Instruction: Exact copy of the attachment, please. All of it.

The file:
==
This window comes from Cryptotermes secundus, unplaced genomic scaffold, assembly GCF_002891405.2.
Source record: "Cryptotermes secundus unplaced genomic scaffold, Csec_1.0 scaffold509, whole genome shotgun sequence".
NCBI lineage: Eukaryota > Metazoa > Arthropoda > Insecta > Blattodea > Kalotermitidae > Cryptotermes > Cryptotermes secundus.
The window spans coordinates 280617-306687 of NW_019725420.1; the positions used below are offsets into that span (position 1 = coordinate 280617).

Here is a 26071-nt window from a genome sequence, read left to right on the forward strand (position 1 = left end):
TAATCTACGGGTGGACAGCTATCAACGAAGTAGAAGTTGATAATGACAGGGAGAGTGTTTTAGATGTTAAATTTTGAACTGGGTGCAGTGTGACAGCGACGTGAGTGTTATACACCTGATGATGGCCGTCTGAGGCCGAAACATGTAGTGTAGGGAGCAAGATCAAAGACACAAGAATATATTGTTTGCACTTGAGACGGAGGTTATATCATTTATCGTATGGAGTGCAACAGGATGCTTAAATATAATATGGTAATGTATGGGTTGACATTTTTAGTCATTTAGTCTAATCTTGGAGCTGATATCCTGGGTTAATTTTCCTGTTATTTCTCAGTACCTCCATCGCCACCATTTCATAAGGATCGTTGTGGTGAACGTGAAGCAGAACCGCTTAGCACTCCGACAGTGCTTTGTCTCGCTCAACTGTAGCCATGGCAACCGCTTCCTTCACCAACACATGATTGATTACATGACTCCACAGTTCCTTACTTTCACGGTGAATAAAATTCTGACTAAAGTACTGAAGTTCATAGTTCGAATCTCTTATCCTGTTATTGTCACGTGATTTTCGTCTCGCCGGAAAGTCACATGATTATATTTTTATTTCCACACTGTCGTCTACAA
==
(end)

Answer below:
This window comes from Cryptotermes secundus, unplaced genomic scaffold, assembly GCF_002891405.2.
Source record: "Cryptotermes secundus unplaced genomic scaffold, Csec_1.0 scaffold509, whole genome shotgun sequence".
NCBI lineage: Eukaryota > Metazoa > Arthropoda > Insecta > Blattodea > Kalotermitidae > Cryptotermes > Cryptotermes secundus.
The window spans coordinates 280617-306687 of NW_019725420.1; the positions used below are offsets into that span (position 1 = coordinate 280617).

Here is a 26071-nt window from a genome sequence, read left to right on the forward strand (position 1 = left end):
TAATCTACGGGTGGACAGCTATCAACGAAGTAGAAGTTGATAATGACAGGGAGAGTGTTTTAGATGTTAAATTTTGAACTGGGTGCAGTGTGACAGCGACGTGAGTGTTATACACCTGATGATGGCCGTCTGAGGCCGAAACATGTAGTGTAGGGAGCAAGATCAAAGACACAAGAATATATTGTTTGCACTTGAGACGGAGGTTATATCATTTATCGTATGGAGTGCAACAGGATGCTTAAATATAATATGGTAATGTATGGGTTGACATTTTTAGTCATTTAGTCTAATCTTGGAGCTGATATCCTGGGTTAATTTTCCTGTTATTTCTCAGTACCTCCATCGCCACCATTTCATAAGGATCGTTGTGGTGAACGTGAAGCAGAACCGCTTAGCACTCCGACAGTGCTTTGTCTCGCTCAACTGTAGCCATGGCAACCGCTTCCTTCACCAACACATGATTGATTACATGACTCCACAGTTCCTTACTTTCACGGTGAATAAAATTCTGACTAAAGTACTGAAGTTCATAGTTCGAATCTCTTATCCTGTTATTGTCACGTGATTTTCGTCTCGCCGGAAAGTCACATGATTATATTTTTATTTCCACACTGTCGTCTACAA